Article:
A carbamate with hypnotic, sedative, and some muscle relaxant properties, although in therapeutic doses reduction of anxiety rather than a direct effect may be responsible for muscle relaxation. Meprobamat has been reported to have anticonvulsant actions against petit mal seizures, but not against grand mal seizures (which may be exacerbated). It is used in the treatment of anxiety disorders, and also for the short-term management of insomnia but has largely been superseded by the benzodiazepines. (From Martindale, The Extra Pharmacopoeia, 30th ed, p603) Meprobamat is a controlled substance in the U.S.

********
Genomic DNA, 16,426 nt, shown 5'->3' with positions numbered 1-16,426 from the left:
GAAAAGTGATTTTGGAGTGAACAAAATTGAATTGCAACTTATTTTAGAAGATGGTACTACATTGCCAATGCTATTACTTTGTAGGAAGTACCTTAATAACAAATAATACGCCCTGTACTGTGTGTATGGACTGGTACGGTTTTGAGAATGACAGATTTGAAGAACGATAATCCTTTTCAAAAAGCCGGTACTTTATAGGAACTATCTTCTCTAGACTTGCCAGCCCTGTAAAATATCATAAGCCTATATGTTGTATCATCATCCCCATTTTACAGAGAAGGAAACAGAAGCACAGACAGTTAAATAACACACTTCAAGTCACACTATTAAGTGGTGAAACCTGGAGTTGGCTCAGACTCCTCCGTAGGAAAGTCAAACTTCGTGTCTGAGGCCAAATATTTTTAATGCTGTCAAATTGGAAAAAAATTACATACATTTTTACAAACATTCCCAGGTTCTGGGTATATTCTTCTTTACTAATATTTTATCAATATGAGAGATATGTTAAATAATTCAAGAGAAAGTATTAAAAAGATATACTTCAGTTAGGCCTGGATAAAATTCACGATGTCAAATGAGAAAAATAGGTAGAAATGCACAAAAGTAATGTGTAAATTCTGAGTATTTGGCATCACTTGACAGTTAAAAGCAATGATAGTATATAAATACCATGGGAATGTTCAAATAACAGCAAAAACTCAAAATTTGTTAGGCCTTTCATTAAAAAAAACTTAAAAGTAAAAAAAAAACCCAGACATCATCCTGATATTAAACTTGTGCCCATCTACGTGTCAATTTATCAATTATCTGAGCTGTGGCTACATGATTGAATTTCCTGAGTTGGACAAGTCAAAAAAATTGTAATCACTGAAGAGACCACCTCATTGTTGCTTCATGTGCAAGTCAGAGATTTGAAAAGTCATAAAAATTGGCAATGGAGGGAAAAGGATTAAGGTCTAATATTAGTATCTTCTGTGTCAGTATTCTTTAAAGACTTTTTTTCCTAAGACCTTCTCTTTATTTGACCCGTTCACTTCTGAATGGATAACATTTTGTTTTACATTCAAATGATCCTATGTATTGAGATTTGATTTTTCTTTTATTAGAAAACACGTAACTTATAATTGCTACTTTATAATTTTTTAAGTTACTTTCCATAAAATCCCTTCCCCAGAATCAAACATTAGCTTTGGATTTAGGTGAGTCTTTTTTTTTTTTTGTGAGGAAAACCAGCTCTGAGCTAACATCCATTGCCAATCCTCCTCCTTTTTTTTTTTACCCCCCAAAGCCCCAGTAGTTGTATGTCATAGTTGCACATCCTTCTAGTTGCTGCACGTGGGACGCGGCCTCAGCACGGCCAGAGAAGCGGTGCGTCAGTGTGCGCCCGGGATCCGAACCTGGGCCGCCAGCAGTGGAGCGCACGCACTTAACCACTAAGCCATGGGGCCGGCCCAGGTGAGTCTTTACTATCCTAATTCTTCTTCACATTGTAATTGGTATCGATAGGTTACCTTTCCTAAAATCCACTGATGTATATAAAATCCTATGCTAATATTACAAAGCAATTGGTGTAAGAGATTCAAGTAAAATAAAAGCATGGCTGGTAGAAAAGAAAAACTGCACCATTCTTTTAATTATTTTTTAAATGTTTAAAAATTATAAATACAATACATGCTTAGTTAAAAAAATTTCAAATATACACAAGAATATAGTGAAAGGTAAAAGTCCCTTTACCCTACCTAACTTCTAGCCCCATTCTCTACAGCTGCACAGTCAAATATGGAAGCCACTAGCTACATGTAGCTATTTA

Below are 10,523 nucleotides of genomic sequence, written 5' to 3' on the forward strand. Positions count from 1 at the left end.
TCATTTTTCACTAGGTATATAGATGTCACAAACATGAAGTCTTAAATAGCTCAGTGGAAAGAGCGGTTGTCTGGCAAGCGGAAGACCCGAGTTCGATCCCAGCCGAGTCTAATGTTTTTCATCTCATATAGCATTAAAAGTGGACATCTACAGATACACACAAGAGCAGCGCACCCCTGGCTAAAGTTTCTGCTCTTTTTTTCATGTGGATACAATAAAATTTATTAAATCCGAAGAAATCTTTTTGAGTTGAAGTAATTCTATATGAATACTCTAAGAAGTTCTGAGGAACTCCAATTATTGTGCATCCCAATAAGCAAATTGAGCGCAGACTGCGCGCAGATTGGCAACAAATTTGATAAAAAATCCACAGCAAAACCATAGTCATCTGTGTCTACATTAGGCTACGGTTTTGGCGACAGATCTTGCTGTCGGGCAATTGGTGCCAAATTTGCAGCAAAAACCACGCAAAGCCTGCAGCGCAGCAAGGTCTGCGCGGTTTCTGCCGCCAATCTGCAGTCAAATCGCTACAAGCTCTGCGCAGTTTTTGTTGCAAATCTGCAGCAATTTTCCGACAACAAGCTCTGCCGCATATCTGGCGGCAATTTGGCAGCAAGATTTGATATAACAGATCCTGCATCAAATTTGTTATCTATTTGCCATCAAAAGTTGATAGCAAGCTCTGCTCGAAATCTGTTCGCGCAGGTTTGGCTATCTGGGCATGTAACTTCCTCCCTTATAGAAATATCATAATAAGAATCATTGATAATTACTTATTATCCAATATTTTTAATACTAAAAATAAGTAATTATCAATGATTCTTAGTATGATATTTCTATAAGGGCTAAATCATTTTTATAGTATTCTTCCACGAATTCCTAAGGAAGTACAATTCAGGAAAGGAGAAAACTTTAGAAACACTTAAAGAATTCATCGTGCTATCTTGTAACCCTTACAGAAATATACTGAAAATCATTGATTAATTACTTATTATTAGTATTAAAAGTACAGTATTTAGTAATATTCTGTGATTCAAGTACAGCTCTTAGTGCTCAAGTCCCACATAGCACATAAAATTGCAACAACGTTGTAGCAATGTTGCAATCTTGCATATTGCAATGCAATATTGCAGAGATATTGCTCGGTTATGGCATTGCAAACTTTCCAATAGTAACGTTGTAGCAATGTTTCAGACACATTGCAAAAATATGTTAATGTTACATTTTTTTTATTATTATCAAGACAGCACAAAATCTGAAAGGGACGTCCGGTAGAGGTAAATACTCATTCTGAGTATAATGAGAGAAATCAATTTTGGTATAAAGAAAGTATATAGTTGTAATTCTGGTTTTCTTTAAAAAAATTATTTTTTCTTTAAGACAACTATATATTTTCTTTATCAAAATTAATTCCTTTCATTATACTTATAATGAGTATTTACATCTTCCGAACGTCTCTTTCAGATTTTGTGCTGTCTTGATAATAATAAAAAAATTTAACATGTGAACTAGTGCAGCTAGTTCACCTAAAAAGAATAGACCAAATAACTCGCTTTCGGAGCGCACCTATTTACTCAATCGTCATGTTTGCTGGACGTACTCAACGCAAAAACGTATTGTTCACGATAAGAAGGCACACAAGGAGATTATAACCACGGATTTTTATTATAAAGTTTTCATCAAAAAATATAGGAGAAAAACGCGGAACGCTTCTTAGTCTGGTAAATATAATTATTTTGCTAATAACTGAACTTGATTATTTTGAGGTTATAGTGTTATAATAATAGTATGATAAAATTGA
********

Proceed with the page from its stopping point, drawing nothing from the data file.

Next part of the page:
Meprobamat's mechanism of action is not known. It has been shown in animal studies to have effects at multiple sites in the central nervous system, including the thalamus and limbic system. Meprobamat binds to GABAA receptors which interrupt neuronal communication in the reticular formation and spinal cord, causing sedation and altered perception of pain.
Meprobamat for patients
Data is temporarily not available
No Information Provided.
Acute intermittent porphyria as well as allergic or idiosyncratic reactions to meprobamate or related compounds
such as carisoprodol, mebutamate, tybamate or carbromal.